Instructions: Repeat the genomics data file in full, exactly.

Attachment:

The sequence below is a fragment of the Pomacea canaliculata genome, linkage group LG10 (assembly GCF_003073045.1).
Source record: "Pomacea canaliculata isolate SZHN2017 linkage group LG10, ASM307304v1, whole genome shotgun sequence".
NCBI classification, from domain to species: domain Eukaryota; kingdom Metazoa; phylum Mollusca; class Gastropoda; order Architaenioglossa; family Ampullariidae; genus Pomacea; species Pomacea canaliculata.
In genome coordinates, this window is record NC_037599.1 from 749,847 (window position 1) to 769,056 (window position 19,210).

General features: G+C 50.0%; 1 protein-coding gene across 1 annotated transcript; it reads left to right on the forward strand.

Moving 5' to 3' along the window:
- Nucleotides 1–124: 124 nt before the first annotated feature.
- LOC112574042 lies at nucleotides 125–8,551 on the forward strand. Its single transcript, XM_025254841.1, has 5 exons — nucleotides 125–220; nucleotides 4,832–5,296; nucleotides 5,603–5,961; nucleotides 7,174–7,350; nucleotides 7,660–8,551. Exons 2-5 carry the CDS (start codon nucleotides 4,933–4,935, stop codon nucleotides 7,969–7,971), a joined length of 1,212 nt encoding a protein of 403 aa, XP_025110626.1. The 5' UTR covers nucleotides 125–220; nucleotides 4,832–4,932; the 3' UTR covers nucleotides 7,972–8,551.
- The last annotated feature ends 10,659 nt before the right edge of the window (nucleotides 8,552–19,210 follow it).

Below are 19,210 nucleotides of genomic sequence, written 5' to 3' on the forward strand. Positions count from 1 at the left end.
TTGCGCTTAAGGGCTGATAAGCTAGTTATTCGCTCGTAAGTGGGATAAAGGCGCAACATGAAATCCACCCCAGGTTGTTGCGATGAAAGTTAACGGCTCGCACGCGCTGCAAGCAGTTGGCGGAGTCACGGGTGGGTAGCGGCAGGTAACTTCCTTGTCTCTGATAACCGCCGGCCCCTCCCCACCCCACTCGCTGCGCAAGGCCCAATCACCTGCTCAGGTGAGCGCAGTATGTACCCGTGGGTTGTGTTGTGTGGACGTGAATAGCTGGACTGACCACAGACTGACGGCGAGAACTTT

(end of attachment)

The sequence below is a fragment of the Pomacea canaliculata genome, linkage group LG10 (assembly GCF_003073045.1).
Source record: "Pomacea canaliculata isolate SZHN2017 linkage group LG10, ASM307304v1, whole genome shotgun sequence".
NCBI classification, from domain to species: domain Eukaryota; kingdom Metazoa; phylum Mollusca; class Gastropoda; order Architaenioglossa; family Ampullariidae; genus Pomacea; species Pomacea canaliculata.
In genome coordinates, this window is record NC_037599.1 from 749,847 (window position 1) to 769,056 (window position 19,210).

General features: G+C 50.0%; 1 protein-coding gene across 1 annotated transcript; it reads left to right on the forward strand.

Moving 5' to 3' along the window:
- Nucleotides 1–124: 124 nt before the first annotated feature.
- LOC112574042 lies at nucleotides 125–8,551 on the forward strand. Its single transcript, XM_025254841.1, has 5 exons — nucleotides 125–220; nucleotides 4,832–5,296; nucleotides 5,603–5,961; nucleotides 7,174–7,350; nucleotides 7,660–8,551. Exons 2-5 carry the CDS (start codon nucleotides 4,933–4,935, stop codon nucleotides 7,969–7,971), a joined length of 1,212 nt encoding a protein of 403 aa, XP_025110626.1. The 5' UTR covers nucleotides 125–220; nucleotides 4,832–4,932; the 3' UTR covers nucleotides 7,972–8,551.
- The last annotated feature ends 10,659 nt before the right edge of the window (nucleotides 8,552–19,210 follow it).

Below are 19,210 nucleotides of genomic sequence, written 5' to 3' on the forward strand. Positions count from 1 at the left end.
TTGCGCTTAAGGGCTGATAAGCTAGTTATTCGCTCGTAAGTGGGATAAAGGCGCAACATGAAATCCACCCCAGGTTGTTGCGATGAAAGTTAACGGCTCGCACGCGCTGCAAGCAGTTGGCGGAGTCACGGGTGGGTAGCGGCAGGTAACTTCCTTGTCTCTGATAACCGCCGGCCCCTCCCCACCCCACTCGCTGCGCAAGGCCCAATCACCTGCTCAGGTGAGCGCAGTATGTACCCGTGGGTTGTGTTGTGTGGACGTGAATAGCTGGACTGACCACAGACTGACGGCGAGAACTTT